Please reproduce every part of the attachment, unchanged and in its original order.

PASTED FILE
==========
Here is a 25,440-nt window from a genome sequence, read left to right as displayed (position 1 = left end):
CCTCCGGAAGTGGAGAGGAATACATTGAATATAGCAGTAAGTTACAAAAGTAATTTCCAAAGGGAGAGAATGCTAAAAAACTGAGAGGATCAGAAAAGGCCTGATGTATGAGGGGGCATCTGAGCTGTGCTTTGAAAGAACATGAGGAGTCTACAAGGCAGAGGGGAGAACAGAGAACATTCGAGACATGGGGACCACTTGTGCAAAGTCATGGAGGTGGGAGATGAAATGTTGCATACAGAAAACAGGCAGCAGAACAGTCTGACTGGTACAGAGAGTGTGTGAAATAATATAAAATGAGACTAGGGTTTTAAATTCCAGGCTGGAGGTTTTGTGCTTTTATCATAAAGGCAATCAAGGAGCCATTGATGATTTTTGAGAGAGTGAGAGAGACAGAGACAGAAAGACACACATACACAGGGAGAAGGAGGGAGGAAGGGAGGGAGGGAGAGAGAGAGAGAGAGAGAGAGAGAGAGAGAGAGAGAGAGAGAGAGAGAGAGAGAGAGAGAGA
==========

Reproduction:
Here is a 25,440-nt window from a genome sequence, read left to right as displayed (position 1 = left end):
CCTCCGGAAGTGGAGAGGAATACATTGAATATAGCAGTAAGTTACAAAAGTAATTTCCAAAGGGAGAGAATGCTAAAAAACTGAGAGGATCAGAAAAGGCCTGATGTATGAGGGGGCATCTGAGCTGTGCTTTGAAAGAACATGAGGAGTCTACAAGGCAGAGGGGAGAACAGAGAACATTCGAGACATGGGGACCACTTGTGCAAAGTCATGGAGGTGGGAGATGAAATGTTGCATACAGAAAACAGGCAGCAGAACAGTCTGACTGGTACAGAGAGTGTGTGAAATAATATAAAATGAGACTAGGGTTTTAAATTCCAGGCTGGAGGTTTTGTGCTTTTATCATAAAGGCAATCAAGGAGCCATTGATGATTTTTGAGAGAGTGAGAGAGACAGAGACAGAAAGACACACATACACAGGGAGAAGGAGGGAGGAAGGGAGGGAGGGAGAGAGAGAGAGAGAGAGAGAGAGAGAGAGAGAGAGAGAGAGAGAGAGAGAGAGAGAGAGAGA